Bad sound?

Discussion in 'Trumpet Discussion' started by madmattm, Apr 25, 2010.

  1. madmattm

    madmattm New Friend

    Jun 13, 2009
    How can I improve my sound and tone? I can hear a 'airy'/wispy kind of sound like air is escaping from my lips and also out of the bell. What can i do to improve this? There are no faults with the instrument or Bach 3C mouthpiece.

    Thanks :-)
  2. Markie

    Markie Forte User

    Jan 4, 2009
    Clarksburg, WV
    Hi madmattm,
    A airy sound is usually attributed to too much mouthpiece pressure. If you type in Mouthpiece Pressure Assessment, It'll give you instructions on how to assess yourself and what to do if it is excessive mouthpiece pressure.
    Also, if mouthpiece pressure is an issue, The Mouthpiece Pressure Adapter (while expensive approx. $150.00) its well worth the price to learn how much pressure a person uses to play.
    The other big factor that can possibly cause the airy sound is poor breathing and air support.
    Two ways to address poor breathing are as follows:
    1) read circle of breath (real easy, real helpful and and easy to understand)
    2)a)imagine (yes imagine) a hole in the small of your back about the size of a tennis ball. When you inhale imagine the air coming in through the hole. This will cause the belly around the belt buckle to expand out. Often trumpet players will only fill up the top portion which is often indicated by the shoulders going up dramatically when a breath is taken.
    b)When you play, imagine the sound growing oout from your body like its getting fat. Not loud, but fat and vibrant.
    c)when you play, imagine you are playing to the person in the back of the room.
    Hope this helps.
    Last edited: Apr 25, 2010
  3. mchs3d

    mchs3d Mezzo Forte User

    Sep 30, 2005
    Provo, UT
    It is important to listen to great trumpet players. Your mind provides the sound concept.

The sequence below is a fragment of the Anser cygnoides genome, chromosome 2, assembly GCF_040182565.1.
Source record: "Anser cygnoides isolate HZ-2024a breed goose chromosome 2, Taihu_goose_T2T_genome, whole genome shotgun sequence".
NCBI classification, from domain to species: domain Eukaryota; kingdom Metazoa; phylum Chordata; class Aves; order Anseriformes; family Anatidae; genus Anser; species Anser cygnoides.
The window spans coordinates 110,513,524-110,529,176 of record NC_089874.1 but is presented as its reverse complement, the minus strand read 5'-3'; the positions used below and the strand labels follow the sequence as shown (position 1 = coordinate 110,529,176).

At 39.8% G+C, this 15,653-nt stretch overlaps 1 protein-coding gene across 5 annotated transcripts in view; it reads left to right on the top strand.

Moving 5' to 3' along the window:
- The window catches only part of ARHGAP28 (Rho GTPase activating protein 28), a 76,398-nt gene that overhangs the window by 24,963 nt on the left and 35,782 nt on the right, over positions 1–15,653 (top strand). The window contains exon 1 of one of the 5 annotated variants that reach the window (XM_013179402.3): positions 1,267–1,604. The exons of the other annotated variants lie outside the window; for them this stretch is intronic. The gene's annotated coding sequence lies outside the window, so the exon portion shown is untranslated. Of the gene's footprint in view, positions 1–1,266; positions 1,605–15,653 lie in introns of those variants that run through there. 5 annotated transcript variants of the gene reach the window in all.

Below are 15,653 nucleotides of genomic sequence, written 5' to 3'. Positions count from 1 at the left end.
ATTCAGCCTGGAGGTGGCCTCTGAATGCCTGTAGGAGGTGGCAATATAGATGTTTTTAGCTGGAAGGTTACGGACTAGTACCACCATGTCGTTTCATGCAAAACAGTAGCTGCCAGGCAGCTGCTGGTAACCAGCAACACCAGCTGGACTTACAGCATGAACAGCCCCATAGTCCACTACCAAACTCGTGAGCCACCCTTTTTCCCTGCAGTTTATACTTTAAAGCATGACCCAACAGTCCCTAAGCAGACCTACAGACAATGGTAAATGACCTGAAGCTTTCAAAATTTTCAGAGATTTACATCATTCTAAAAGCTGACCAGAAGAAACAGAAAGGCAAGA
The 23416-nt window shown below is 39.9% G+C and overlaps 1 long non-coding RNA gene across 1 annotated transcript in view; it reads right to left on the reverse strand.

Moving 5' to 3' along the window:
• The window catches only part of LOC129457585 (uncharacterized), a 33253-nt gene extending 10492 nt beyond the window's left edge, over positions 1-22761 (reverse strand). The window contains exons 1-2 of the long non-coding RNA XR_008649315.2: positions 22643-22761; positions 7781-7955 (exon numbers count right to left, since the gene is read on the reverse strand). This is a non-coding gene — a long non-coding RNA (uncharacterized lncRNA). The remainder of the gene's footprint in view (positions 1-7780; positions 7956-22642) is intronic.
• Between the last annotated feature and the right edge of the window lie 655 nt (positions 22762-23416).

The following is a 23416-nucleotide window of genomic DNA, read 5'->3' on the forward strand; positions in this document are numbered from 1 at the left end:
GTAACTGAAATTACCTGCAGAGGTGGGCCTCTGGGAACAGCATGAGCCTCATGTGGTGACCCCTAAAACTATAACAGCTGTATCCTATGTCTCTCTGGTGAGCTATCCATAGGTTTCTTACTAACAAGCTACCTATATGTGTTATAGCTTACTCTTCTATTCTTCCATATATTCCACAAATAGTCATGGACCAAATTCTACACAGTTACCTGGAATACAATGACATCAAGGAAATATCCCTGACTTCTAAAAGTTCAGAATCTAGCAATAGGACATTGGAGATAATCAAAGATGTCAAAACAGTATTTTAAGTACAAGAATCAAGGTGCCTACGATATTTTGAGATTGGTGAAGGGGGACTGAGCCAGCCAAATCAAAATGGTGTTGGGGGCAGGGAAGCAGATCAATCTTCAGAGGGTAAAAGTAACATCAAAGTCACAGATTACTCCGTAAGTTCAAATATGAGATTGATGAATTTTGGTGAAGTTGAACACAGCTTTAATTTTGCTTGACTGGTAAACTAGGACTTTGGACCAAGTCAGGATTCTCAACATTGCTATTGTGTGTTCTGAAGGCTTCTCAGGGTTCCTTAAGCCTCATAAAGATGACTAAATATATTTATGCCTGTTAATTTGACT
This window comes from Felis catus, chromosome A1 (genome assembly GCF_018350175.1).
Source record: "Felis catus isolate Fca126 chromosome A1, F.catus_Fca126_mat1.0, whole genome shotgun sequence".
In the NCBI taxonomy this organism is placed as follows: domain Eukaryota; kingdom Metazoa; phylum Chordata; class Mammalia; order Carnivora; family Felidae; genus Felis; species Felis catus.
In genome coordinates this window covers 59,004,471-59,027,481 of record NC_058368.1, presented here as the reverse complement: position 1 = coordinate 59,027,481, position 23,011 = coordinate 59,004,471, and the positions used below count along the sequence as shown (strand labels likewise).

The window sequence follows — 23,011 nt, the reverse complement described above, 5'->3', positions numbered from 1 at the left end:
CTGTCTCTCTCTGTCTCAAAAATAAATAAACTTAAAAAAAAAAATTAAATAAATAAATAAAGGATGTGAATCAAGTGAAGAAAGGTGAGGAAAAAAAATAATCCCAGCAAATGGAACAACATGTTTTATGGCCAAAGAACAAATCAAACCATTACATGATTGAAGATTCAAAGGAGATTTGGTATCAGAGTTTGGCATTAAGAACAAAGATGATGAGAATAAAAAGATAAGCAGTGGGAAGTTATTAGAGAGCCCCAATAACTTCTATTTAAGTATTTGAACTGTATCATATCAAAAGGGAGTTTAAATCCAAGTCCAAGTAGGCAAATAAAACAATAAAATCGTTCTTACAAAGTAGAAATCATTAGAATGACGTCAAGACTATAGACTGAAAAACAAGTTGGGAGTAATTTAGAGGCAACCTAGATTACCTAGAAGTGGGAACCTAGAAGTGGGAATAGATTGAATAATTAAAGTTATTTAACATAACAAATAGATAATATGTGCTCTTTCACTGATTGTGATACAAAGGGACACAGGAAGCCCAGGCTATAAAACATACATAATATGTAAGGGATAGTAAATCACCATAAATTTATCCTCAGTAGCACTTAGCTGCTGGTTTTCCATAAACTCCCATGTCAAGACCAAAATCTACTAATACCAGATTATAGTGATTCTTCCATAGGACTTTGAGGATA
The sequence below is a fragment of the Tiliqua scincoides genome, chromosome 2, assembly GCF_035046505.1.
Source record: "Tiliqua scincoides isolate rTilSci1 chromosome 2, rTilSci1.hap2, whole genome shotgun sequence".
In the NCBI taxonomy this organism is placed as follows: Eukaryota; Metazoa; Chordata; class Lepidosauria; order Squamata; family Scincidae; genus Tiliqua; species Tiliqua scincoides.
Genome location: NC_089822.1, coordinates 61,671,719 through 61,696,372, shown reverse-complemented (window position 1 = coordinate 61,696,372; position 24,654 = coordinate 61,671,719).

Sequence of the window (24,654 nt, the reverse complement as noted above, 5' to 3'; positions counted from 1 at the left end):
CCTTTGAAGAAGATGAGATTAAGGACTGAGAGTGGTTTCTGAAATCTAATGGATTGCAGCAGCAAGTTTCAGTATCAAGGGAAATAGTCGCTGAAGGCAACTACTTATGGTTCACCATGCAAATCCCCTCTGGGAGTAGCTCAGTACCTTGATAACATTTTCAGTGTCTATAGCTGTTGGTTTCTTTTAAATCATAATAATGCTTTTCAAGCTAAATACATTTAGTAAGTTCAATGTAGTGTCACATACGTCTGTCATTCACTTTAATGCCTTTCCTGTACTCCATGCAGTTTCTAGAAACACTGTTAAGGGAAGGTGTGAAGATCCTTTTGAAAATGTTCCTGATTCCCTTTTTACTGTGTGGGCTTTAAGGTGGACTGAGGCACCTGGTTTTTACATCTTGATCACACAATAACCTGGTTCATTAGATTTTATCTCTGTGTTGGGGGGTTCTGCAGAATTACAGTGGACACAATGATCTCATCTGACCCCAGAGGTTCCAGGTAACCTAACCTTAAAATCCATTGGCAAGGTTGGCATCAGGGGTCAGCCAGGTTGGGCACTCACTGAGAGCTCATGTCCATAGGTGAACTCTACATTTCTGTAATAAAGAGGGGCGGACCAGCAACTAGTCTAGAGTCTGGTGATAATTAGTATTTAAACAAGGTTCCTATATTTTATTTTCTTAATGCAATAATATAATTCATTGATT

4. Al Innella

    Al Innella Forte User

    Aug 9, 2007
    Levittown , NY
    Soft long tones, lip slurs,and practicing everything else softly, using as little pressure as possible, with plenty of rest in between each exercise,rule of thumb, rest as long as you play.Make sure you use proper breath support,and breathing techniques.
    Last edited: Apr 25, 2010
  5. s.coomer

    s.coomer Forte User

    Mar 25, 2005
    Indianapolis, In
    You have already had the best answer from Al Innella. I can only add that you find a good private teacher and do what they tell you.
  6. ExtraTeeth

    ExtraTeeth Pianissimo User

    Nov 13, 2008
    Perth, Western Australia
    You really need a teacher to address this problem.
    However, the fix in my case was:-
    1. Increase the space between the teeth.
    2. Bring the corners of the mouth forward slightly.
  7. trickg

    trickg Utimate User

    Oct 26, 2003
    I agree, but I'm curious - is it just your sound? How is your articulation? Can you single tongue in the staff quickly and crisply? If not, that's something else you could do to bring focus to your chops, which will in turn improve your sound.

    Getting a teacher sometimes is a good bet, but often the problem will correct itself with bulk time on the horn doing basic, fundamental building blocks of trumpet playing - soft, low long tones and a fair amount of basic articulation studies, all in the staff.
  8. rowuk

    rowuk Moderator Staff Member

    Jun 18, 2006
    We improve by practicing more and making a bigger deal out of music. There is no "better sound by the numbers". Some of us have a bright tone that is not noticed because of the elegant playing style. others have a big symphonic sound that sounds dull because there is no definition in the playing attitude.

    "Better sound" is achieved by unleashing YOUR potential, accepting and optimizing your personal sound and developing the musical intelligence to convince the skeptics. The first step is breath support, the second is more time on the horn and the third is playing with players better than you.
  9. Vulgano Brother

    Vulgano Brother Moderator Staff Member

    Mar 23, 2006
    Parts Unknown
    The common reaction to air in the sound is to reduce the amount of air used.


    Use more air, sound scary, and the air in your sound will go away.
  10. trickg

    trickg Utimate User

    Oct 26, 2003
    There's a bit more to it than that. If the chops aren't focused, it won't matter how much air you use, the sound will still be airy and diffuse.

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